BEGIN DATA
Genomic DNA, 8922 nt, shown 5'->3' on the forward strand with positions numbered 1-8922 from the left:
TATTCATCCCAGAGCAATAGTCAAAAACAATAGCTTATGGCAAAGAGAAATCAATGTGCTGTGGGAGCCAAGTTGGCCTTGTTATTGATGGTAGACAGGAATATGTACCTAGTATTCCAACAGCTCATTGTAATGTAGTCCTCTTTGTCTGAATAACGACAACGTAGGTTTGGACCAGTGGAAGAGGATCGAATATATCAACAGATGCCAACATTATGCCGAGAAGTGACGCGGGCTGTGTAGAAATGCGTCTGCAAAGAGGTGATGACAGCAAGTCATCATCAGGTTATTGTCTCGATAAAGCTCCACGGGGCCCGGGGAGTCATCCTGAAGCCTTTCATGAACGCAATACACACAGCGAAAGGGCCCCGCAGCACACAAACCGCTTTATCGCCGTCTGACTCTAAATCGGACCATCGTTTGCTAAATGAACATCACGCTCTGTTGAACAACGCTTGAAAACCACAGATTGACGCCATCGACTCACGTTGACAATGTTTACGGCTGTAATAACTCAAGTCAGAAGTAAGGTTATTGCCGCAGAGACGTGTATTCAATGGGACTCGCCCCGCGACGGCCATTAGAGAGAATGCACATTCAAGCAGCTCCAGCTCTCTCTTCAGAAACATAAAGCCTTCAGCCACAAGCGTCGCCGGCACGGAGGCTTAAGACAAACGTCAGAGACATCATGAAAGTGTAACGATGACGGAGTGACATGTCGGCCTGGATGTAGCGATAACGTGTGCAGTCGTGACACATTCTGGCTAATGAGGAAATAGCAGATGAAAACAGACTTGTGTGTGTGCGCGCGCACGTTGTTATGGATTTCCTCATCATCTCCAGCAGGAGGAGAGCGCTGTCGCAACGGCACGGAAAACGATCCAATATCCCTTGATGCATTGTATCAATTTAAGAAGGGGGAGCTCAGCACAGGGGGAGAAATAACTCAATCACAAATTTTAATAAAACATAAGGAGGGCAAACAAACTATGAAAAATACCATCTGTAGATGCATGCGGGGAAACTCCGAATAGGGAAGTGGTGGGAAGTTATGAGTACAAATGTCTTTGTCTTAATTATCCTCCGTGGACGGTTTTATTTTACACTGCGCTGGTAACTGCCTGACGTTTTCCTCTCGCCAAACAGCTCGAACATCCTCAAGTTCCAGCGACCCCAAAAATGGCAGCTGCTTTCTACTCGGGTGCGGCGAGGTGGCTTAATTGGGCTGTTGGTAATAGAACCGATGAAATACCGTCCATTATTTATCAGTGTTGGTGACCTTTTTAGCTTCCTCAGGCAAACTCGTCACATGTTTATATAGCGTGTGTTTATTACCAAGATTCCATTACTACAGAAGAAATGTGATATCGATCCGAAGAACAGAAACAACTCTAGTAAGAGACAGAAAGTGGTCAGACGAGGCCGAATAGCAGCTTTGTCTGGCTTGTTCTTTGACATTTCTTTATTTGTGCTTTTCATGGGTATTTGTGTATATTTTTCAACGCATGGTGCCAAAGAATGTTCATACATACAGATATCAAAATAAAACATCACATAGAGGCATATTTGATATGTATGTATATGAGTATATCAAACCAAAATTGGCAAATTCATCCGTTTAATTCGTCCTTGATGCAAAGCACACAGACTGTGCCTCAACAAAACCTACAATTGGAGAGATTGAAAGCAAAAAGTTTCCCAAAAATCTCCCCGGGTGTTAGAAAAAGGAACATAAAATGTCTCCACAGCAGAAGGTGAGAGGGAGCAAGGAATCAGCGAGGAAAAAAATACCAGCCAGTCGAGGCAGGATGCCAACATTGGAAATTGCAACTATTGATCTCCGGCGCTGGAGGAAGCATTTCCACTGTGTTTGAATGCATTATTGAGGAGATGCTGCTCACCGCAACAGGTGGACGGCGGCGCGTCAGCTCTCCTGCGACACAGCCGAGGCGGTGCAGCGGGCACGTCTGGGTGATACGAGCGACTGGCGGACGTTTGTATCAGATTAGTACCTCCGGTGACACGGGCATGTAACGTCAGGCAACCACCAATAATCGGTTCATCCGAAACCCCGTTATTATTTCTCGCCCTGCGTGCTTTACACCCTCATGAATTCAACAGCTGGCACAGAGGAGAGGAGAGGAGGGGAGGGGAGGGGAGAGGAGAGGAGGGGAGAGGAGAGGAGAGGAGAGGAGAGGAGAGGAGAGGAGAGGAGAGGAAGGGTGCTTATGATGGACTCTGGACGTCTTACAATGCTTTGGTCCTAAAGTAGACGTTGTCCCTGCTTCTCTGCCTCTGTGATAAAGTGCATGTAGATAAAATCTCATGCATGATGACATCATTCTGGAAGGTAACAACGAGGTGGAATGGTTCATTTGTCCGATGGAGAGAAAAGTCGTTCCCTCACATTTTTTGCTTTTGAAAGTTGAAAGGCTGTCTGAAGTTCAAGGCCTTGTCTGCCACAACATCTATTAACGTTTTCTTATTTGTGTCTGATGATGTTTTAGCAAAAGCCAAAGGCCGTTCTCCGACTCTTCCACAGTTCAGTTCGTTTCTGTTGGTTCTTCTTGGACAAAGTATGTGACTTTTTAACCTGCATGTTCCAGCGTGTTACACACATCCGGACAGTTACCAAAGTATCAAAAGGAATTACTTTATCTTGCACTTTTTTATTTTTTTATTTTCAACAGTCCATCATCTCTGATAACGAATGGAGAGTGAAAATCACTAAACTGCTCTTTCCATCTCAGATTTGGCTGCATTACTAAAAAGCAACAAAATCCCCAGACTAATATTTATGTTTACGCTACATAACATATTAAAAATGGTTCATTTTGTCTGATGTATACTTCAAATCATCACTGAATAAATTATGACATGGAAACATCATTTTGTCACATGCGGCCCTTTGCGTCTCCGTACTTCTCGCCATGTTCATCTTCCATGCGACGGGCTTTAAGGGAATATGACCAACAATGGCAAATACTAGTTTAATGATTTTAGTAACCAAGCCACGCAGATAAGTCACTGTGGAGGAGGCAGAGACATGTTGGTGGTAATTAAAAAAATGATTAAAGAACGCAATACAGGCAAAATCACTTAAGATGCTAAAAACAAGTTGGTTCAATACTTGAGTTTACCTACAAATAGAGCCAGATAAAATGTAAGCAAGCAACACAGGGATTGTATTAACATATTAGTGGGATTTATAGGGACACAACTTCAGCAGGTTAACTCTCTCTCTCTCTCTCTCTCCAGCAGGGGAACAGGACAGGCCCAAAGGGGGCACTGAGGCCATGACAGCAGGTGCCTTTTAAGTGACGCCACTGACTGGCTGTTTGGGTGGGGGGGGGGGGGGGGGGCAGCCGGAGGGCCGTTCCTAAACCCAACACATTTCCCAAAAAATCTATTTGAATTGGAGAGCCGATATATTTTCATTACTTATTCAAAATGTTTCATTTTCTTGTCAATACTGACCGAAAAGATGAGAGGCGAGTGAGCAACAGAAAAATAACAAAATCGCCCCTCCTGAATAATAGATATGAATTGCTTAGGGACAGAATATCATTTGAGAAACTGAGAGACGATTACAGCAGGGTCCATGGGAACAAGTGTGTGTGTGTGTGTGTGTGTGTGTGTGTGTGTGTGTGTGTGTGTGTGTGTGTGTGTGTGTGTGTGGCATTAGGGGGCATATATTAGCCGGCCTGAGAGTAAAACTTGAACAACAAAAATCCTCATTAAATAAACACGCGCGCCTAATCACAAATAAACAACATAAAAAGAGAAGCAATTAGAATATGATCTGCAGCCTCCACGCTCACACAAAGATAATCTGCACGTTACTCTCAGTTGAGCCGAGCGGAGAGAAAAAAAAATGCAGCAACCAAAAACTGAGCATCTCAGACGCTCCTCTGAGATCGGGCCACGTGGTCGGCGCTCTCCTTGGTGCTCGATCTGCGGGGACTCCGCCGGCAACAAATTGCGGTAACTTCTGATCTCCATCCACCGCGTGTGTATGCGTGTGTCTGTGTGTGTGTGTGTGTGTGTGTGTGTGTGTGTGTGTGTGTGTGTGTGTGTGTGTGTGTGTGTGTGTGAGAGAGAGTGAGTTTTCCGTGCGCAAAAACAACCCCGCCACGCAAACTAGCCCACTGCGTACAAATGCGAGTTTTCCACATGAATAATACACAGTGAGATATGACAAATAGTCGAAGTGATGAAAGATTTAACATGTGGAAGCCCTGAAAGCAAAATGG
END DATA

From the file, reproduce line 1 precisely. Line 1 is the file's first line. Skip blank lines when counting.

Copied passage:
Genomic DNA, 8922 nt, shown 5'->3' on the forward strand with positions numbered 1-8922 from the left: